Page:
I RECENTLY banned a young relative, John John Kangaruu, from using Tee-Zed as an alternative short-form of the name of my beloved country, in his mobile phone text messages to me.
I threatened the chap who owns an extra John name unnecessarily, that, if he disobeyed me, I would contact our most fearsome ancestor (whose name, and by which means I didn’t disclose) to do something nasty to him, which I also kept secretive.
I then manufactured a rumour which I engineered into reaching his blessed ears: that, if he ignored the warning, he would become a crocodile in the next life. He told friends that he would have taken the risk if the punishment had been to be re-born a gentle, harmless animal like a goat.
But a crocodile; No, thanks! He wouldn’t stand being a creature with teeth that tear into the flesh of other animals, as easily as someone uses a knife to slice bread! On another occasion, in what disciplinarians refer to as “in no uncertain terms” and angry politicians describe as ‘unequivocal terms’, I banned him from using short-cuts like CU2‑morrow, in his communications with me or anybody else.
I explained that, that was not only a lazy way of communication, but amounted to murdering the beautiful English language (as if other languages are ugly), though not necessarily on the scale of what lawyers call murder aforethought. I reinforced the warning with a threat to contact the same ancestor, but this time, he would re-emerge as a cow if he didn’t pay heed.
This also scared JJ Kangaruu, because whereas a cow is more handsome and gentler than a crocodile, the idea of spending most of the time chewing grass instead of being a human being who eats ‘ugali’ and drinks beer in the evenings gave him what famous novelist James Hadley Chase called the creeps.
The fear was deepened by the realisation that, at some stage, when the owner of the once-person-nowcow got fed up of the oncehim- and-now-it, would be slaughtered and human beings, including the exowner, would shamelessly and cheerfully munch it in roast or boiled form.
The other evening, I was nursing the only beer I could afford at Kiu Kikali Bar at the part of Ilala that belongs to Bungoni, because these days, whoever affords more than two beers is considered a financial hero.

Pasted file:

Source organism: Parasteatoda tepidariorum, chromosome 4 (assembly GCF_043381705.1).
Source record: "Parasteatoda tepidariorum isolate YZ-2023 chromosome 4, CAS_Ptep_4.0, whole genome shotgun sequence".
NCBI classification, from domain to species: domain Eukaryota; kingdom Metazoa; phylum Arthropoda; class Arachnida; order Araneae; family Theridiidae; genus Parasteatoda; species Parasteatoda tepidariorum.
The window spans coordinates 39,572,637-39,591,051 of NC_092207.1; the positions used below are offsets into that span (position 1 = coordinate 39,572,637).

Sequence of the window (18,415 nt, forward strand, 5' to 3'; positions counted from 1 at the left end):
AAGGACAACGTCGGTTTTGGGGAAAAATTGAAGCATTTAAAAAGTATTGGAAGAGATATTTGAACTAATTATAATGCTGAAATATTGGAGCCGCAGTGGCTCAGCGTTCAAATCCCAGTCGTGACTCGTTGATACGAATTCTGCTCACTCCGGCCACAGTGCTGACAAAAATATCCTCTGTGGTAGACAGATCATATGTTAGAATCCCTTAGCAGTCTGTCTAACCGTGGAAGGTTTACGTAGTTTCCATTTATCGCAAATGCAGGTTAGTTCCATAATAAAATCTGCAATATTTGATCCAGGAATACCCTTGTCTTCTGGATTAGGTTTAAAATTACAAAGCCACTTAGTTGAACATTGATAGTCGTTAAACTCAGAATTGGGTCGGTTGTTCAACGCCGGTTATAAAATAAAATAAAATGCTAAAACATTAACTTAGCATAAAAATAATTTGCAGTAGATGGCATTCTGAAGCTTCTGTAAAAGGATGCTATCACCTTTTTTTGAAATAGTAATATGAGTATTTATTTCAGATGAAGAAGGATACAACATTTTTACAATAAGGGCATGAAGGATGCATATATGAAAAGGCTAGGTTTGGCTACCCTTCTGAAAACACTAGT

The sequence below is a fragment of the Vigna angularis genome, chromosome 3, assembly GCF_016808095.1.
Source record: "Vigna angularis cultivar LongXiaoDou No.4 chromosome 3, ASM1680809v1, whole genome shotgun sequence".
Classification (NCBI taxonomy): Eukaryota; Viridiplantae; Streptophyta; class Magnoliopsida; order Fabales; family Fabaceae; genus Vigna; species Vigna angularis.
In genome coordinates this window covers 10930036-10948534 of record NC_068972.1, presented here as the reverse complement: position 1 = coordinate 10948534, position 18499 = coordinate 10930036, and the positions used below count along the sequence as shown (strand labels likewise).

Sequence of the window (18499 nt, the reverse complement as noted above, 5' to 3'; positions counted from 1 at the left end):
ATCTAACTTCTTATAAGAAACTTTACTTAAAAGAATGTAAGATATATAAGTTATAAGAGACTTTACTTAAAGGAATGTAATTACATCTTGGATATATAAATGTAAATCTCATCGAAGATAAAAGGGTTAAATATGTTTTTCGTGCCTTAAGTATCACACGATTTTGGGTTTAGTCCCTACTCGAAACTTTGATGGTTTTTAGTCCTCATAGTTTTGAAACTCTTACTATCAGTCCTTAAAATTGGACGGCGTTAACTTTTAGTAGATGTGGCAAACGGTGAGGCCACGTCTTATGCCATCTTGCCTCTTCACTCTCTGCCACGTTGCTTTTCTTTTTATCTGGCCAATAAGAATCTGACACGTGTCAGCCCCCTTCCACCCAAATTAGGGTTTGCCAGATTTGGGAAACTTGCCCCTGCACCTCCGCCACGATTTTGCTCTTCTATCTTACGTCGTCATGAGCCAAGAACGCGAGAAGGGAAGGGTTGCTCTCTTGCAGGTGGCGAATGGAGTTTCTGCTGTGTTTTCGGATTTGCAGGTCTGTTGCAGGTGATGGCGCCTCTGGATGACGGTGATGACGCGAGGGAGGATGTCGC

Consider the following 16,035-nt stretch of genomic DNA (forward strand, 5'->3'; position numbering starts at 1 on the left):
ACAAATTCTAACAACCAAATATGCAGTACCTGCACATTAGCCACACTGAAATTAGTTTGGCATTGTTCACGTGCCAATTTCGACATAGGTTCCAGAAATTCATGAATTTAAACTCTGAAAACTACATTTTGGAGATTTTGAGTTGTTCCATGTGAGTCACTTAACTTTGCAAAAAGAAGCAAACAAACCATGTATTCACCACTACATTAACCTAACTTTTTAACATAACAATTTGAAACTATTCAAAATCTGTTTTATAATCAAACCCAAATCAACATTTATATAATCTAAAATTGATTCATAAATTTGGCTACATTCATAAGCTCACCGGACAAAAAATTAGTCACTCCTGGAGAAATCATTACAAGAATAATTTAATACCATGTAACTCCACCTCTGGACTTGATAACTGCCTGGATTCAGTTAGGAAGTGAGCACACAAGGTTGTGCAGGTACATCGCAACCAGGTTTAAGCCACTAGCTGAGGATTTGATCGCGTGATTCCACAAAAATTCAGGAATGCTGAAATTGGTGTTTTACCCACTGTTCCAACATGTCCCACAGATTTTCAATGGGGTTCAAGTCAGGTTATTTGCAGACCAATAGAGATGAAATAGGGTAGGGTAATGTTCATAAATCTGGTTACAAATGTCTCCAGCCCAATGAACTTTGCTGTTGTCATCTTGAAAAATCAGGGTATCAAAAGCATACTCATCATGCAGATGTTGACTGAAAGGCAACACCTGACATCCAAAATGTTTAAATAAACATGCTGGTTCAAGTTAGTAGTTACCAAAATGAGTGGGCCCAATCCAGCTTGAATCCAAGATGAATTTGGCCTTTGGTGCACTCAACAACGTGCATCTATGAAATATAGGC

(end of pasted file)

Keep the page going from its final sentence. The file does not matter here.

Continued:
He may not necessarily be awarded the Order of Mount Kilimanjaro for Distinguished National Service, but he could get the Wazo Hill Award for Low-scale Achievement for Doing Thy Stomach Praiseworthy Service.
A revolutionary thought crossed my mind – to organise a get-together of Dar es Salaam-based once jiggerharassed pupils of Bitakuli Primary School in Kagera Region who completed Standard Four in 1964.
The event that drew 15 of us at Twiga Mrefu Hotel (the mrefu bit being pointless as there is never a short giraffe) was delightful, especially on sensational recollections. They included wearing extra-clean uniforms on Independence Day, for boys khaki pairs of shorts and collar-less shirts that pretended to be white.
We later learnt, to our utter shock, that they were part of the uniform of prisoners ! We didn’t wear shoes, but we had applied so much lotion on our feet and arms that they were as shiny as the skins of snakes.
We cherished the miniature flags of the brand new Tanganyikan nation that we waved as souvenirs. They didn’t last long as rats and cockroaches put them to better use – munched them as food. Each of us recounted the most memorable school experience.
I recalled how my hands swelled and turned distantly yellowish like a mildly ripe paw-paw, thanks to a kind teacher hitting them repeatedly, for my failing to sing the arithmetical table accurately. Dennis recounted how, while running into a nearby bush to avoid being caught and caned, the teacher who was chasing him was caught in an animal trap.
He wailed like an ambulance siren; Denis made a U-turn and rescued him! Marietta (now a Mrs Rutashubanyuma (someone who doesn’t walk backwards) recalled how she surrendered to a teacher, a love letter I had written to her, and which I was forced to read aloud in class !
I was deeply embarrassed but managed to put up a brave face. But worse was in store. Departing from the past tense to the present one, Joe Gendagaluka stressed that we, adults, must behave wisely, and responsibly, so as to be role models for the younger generation.
He challenged me to accept or deny reliable reports of my outlandish threats against JJ Kangaruu. I collapsed, lost consciousness and woke up in hospital two days later.